1. Tewell, Barbara MS, RN

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I believe there are many reasons why assistive personnel should not be required to be licensed. In 2002, there were 2.1 million healthcare aides, nursing assistants, home healthcare aides, and psychiatric aides working in healthcare (Kleinman & Saccomeno, 2006). This number will only become larger as the nursing work force and the population age, resulting in even more stress on the healthcare system. With this thought in mind, it may start to sound like a good idea to license these workers, but think again.


In many institutions, the annual turnover rate of assistive personnel is almost 100% because of low pay, difficulty of the job, and little status, respect, or input into scheduling, workload, or policy (Crickmer, 2005). Trying to license all these people will turn into an administrator's worst nightmare and quickly become a further burden to the system. With this high turnover rate, there also could be a backlog of people awaiting license approval, causing many potential staff to look for other jobs or positions that do not include waiting periods or lag time. Expecting people to pay for a license when they are then paid small salaries makes little sense and seems to be an excessive and unusual hardship on the people involved and the administrators who are charged with tracking the significant, associated paperwork.


In many institutions, nursing aides are students who are waiting to get into nursing schools or are already in nursing programs. They use their salaries as income during their schooling. Working as a nursing assistant also enhances their educational experience and gives them valuable knowledge to carry into future professional roles. I doubt that most students would be willing to pay for the privilege of working in a temporary position. This could prove to be a loss to the workforce we want to keep at the bedside.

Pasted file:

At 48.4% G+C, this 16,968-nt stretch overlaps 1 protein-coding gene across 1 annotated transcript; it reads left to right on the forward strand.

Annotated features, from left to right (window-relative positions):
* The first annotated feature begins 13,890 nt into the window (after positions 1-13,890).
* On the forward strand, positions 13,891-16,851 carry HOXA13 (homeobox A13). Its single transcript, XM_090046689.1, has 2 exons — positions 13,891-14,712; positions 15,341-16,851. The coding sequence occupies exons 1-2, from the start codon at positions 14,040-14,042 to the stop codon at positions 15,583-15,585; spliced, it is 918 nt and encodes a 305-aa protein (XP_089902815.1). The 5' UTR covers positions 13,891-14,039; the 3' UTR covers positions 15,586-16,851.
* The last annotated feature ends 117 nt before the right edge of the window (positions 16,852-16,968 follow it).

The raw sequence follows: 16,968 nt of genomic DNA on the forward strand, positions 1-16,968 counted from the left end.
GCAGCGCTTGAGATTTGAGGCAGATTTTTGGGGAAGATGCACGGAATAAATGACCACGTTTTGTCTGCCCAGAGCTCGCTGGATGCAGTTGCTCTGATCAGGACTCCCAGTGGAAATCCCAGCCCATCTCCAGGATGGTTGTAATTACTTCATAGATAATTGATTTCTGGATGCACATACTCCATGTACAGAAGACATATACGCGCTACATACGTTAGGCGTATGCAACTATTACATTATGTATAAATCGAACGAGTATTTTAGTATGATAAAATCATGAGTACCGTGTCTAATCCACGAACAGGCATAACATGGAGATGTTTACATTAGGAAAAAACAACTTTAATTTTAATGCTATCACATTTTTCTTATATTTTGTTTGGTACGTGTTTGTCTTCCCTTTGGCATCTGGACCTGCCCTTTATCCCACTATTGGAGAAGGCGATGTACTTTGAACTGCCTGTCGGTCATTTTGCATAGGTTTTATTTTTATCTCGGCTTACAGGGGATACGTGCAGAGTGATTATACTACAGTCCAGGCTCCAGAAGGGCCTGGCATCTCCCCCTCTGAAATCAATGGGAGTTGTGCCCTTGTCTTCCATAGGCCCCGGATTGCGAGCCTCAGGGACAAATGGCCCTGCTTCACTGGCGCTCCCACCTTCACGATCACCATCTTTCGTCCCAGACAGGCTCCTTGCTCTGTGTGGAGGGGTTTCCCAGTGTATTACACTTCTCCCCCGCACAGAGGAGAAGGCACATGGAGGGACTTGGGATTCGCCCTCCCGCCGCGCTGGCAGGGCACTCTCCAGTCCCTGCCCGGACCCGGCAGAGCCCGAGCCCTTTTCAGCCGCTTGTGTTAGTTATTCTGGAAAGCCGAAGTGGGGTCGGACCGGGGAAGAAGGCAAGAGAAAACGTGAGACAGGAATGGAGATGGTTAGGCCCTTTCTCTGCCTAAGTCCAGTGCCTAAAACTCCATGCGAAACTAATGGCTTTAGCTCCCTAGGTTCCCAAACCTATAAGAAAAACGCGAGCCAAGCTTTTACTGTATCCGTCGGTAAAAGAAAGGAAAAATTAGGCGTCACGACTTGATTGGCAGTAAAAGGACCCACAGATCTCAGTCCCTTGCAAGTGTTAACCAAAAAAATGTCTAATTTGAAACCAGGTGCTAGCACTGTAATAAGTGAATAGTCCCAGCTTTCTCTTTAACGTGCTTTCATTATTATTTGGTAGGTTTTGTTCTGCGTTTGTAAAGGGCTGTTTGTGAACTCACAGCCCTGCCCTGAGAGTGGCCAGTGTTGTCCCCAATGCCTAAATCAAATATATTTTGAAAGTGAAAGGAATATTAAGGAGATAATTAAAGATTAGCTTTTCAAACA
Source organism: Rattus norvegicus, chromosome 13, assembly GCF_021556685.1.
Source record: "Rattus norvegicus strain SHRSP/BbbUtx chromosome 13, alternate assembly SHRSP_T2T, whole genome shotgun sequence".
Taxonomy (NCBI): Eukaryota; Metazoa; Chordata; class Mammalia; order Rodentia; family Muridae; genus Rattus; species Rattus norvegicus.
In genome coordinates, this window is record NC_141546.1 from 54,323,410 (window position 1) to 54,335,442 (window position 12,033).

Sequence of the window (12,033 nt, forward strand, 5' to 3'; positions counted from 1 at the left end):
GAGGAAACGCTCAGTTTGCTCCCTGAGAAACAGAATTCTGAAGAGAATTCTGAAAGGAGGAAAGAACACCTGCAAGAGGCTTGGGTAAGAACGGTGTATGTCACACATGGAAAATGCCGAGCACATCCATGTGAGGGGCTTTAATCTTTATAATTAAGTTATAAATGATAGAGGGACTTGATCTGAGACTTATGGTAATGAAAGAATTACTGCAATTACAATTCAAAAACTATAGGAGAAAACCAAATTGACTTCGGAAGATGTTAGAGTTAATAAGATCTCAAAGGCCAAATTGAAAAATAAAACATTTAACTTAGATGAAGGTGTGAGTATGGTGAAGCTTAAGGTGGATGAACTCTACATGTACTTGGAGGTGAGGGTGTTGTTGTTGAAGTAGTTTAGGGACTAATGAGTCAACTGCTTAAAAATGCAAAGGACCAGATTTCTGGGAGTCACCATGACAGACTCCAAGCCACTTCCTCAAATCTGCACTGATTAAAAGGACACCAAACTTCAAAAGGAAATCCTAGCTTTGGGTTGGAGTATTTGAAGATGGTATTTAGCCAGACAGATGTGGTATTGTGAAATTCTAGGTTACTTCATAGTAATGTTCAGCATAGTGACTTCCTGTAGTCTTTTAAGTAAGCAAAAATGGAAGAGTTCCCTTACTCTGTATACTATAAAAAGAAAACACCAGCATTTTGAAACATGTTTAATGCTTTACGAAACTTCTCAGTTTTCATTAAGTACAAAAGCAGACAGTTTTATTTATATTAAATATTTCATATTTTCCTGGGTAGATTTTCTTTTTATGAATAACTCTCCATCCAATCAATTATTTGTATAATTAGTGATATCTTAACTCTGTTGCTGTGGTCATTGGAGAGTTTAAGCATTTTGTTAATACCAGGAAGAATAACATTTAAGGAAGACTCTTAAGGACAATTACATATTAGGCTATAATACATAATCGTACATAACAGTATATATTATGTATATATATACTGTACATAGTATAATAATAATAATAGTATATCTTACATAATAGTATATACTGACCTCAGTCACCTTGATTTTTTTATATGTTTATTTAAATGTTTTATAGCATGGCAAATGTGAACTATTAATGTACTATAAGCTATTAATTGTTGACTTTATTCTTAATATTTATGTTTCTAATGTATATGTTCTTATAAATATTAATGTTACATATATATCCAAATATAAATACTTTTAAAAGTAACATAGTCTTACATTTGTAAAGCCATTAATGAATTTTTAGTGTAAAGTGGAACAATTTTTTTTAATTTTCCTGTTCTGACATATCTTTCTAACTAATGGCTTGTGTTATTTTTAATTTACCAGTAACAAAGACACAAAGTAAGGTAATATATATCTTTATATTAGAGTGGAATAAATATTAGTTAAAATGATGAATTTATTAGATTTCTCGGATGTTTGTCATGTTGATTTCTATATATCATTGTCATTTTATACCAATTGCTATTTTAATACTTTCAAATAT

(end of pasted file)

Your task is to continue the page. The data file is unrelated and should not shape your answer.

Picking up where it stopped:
Currently, the programs for training nursing assistants are many and varied. In some places, community colleges may provide training, whereas in others it may be on-the-job training done by the hospital at which they are working. Without any consistent guidelines in place, it is difficult, if not impossible, to establish criteria upon which to base the licensure. Do we license people who completed one program but not another? What about currently employed nursing assistants? Should they be required to pass tests, or do we "grandfather" them into certification? Who decides which people are "grandfathered?" Who tracks all this information-a State Board of Nursing that controls this population or another government regulatory body? Who decides what guidelines are used to issue the license, when it has to be renewed, and at what cost? These are just some of the many questions that currently have no clear answers.


Last and probably most importantly, nursing assistants are just that-assistants. They work to assist the nurse in providing care to patients. They lack the education to be working as independent practitioners. Most RNs have worked with many wonderful, caring, and competent nursing assistants over the years, but we always knew that they were there to assist us, not decide on care issues independently. This system works best when it includes mutual support, respect, and collaboration to give patients and their families the best possible outcomes. The last thing nursing should do is create more layers of staff who are working independently and not together.


Licensing nursing assistants will create more paper work, waste more time and money, and not impact the healthcare environment in any positive way. The current system may not be perfect, but what system is? The answer does not lie in adding more bureaucracy, paperwork, and cost for the people who can least afford it.




Crickmer, A. (2005). Who wants to be a CNA? Journal of Nursing Administration, 35, 380-381. [Context Link]


Kleinman, C., & Saccomeno, S. (2006). Registered nurses and unlicensed assistive personnel: An uneasy alliance. The Journal of Continuing Education in Nursing, 37, 162-170. [Context Link]